THE HUMAN FACTOR
Solving the political, cultural, and economic dimensions of global issues
SOLVE Talks at Google: Rebalancing Inequalty
Is there anything we can actually do about growing inequality in the U.S?
Two MIT scholars and the director of Skillworks, explain how we got here, and what real solutions might look like. This talk took place on September 28, 2015
David Autor, Professor of Economics, and Associate Head, MIT Department of Economics
Ian Condry, MIT Professor of Cultural Anthropology
Marybeth Campbell, director of SkillWorks, a workforce development collaborative
The "SOLVE Talks at Google" series is part of MIT SOLVE.
Suggested Stories | MIT Research on Inequality
EQUALITY AND EDUCATION
Education really does reduce inequality | David Autor
This article cites MIT economist David Autor, whose research indicates that an increase in wages for the top 1% between 1980 and 2005, if divided among the bottom 99%, would provide each household about $7,000 in additional income.
Article at the Wall Street Journal
INVESTING IN CITIZENS IS THE BEST POLICY
Q&A | U.S. inequality issues among the “99 percent”
In an article in Science, MIT economist David Autor moves the U.S. inequality discussion beyond the 1% vs. 99% comparison. In the long run, he says, "the best policies we have to combat inequality involve investing in our citizenry. Higher education, and public education, is America’s best idea. Those investments also include preschool, good primary and secondary schools, and adequate nutrition and health care."
Story by Peter Dizikes at MIT News
The American worker | David Autor
In 1979, middle-skill jobs accounted for 57 percent of the jobs in the U.S. economy, according to calculations by David Autor, an economist at the Massachusetts Institute of Technology. By 2009, the share was down to 46 percent.
Story at the Washington Post | Autor webpage
What can be done about income inequality? | Robert Solow
Redistributing income with taxes and transfers is largely failing to close the income gap. Perhaps it’s time to try a corporate approach.
Story at the New York Times
THE FUTURE OF WORK
Keep calm, robots aren’t about to take your job | David Autor
This WSJ article profiles MIT economist David Autor’s research on automation and employment, finding that American workers have little to fear from advances in current technology.
Story at Wall Street Journal
At MIT forum, economists evaluate the consequences of increasing inequality in America, and suggest solutions.
Story by Peter Dizikes at MIT News
ECONOMICS AND THE AMERICAN MIDDLE CLASS
On the state of the American dream | Solow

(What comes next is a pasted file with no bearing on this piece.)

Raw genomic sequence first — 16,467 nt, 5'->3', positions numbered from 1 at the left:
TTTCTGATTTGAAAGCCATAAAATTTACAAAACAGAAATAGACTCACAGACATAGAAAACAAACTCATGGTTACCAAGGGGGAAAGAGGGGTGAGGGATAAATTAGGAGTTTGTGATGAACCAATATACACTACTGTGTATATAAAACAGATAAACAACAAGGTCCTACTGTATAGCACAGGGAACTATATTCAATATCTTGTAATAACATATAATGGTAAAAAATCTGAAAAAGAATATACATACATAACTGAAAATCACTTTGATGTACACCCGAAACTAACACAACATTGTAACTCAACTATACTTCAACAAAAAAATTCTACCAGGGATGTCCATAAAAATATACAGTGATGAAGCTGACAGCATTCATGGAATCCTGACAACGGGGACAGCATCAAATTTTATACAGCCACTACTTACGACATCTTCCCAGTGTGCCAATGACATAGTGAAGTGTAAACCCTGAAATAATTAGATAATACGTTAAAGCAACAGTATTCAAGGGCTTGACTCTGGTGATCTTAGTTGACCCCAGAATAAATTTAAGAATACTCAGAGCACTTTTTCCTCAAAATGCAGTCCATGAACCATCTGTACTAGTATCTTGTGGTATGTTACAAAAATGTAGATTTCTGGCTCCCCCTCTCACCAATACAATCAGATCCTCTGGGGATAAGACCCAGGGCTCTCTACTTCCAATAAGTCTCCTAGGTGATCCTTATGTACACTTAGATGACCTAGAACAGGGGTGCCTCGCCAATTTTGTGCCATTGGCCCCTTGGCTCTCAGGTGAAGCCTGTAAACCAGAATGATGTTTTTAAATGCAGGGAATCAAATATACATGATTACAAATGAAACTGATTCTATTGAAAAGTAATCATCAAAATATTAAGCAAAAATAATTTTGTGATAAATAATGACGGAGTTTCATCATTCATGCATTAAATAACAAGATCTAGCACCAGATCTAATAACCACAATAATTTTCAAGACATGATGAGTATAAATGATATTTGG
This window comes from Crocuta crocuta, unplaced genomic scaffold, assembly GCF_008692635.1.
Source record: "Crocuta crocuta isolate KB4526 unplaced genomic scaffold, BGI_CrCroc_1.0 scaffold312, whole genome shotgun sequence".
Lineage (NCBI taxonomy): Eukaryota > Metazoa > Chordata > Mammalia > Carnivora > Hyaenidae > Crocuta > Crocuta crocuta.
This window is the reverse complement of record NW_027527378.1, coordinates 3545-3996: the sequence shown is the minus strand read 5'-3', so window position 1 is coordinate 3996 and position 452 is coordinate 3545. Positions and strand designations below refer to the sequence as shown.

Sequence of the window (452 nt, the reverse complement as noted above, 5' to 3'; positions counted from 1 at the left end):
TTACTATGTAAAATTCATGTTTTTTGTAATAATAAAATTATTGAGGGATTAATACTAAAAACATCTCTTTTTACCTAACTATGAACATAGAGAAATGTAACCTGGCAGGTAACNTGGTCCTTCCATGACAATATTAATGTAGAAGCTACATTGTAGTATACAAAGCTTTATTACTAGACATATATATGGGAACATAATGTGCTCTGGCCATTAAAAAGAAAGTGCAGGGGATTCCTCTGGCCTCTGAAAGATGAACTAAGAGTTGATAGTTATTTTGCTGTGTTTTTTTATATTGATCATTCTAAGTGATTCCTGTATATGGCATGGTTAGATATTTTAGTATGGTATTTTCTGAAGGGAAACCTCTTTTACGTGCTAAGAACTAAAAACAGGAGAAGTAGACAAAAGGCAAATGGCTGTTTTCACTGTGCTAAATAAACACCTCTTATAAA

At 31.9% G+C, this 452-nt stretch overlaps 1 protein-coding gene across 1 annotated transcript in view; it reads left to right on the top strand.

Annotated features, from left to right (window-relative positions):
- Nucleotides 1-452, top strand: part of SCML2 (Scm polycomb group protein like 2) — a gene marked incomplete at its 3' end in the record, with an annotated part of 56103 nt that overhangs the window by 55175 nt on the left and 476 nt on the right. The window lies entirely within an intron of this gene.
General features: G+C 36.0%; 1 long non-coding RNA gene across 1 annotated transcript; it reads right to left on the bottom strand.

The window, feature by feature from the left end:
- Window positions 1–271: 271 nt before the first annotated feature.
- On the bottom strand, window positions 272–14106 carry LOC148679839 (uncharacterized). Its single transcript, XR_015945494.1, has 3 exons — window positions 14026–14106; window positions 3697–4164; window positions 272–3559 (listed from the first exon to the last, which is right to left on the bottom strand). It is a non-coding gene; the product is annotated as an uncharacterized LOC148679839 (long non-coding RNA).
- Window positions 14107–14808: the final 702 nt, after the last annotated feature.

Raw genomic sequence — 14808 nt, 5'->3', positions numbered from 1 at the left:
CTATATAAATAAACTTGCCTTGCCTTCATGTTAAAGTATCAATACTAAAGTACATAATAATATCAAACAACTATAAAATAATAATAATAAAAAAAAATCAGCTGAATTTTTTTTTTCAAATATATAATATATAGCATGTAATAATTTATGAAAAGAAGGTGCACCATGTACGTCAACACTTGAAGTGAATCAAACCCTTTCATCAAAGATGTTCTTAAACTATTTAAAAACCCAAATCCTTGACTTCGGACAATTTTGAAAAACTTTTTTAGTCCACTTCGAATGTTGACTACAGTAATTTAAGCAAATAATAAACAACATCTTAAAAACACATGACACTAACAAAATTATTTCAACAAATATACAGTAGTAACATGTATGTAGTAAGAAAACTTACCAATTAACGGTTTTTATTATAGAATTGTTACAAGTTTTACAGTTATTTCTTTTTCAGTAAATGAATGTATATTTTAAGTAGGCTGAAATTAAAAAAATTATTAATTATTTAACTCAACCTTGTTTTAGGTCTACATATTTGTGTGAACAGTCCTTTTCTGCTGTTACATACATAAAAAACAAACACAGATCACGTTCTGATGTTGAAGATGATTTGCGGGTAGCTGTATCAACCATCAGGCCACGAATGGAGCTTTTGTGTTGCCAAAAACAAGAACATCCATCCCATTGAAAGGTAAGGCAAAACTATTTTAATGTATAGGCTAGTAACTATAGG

This U.S. News article on inequality and middle-class stagnation quotes MIT economist Robert Solow, who says, “evidence of the importance of the digital revolution is everywhere except in the productivity numbers.”
Story at US News
Ten Ways to Get Serious About Rising Inequality | Peter Diamond, Emmanual Saez
From point 4 of 10: "In a 2011 paper that sparked an interesting debate, Peter Diamond, Professor of Economics emeritus, and Emmanuel Saez of Berkeley [MIT PhD in Economics '99] argued that, based on the costs and benefits to society as a whole, [the top tax rate] should be set at seventy-three per cent—a bit below the level in the nineteen-fifties, but well above today's rate."
Article in The New Yorker
GRAPPLING WITH TECHNOLOGICAL CHANGE
Technology, Jobs, and the Middle Class | David Autor and David Dorn
"Computerization is not reducing the quantity of jobs, but rather degrading the quality of jobs for a significant subset of workers....This bifurcation of job opportunities has contributed to the historic rise in income inequality. The good news is that middle-wage jobs are not slated to disappear completely.... How can we help workers ride the wave of technological change rather than be swamped by it?"
Commentary in the New York Times
U.S. JOB MARKET
Polarized labor market shifting more American employees to low skill, low growth jobs
New study by MIT economist David Autor, and economist David Dorn, reveals the U.S. job market is shifting more workers into positions with limited upside, leverage, and rewards.
THE IMPORT OF IMPORTS
When giants slow down | Acemoglu, Autor, Price
The most dramatic, and disruptive, period of emerging-market growth the world has ever seen is coming to its close. MIT's Daron Acemoglu, David Autor, Brendan Price, and others argue that the sag in employment growth in America in the 2000s is traceable in large part to the country's unreciprocated taste for Chinese imports.
Chart: Congressional Budget Office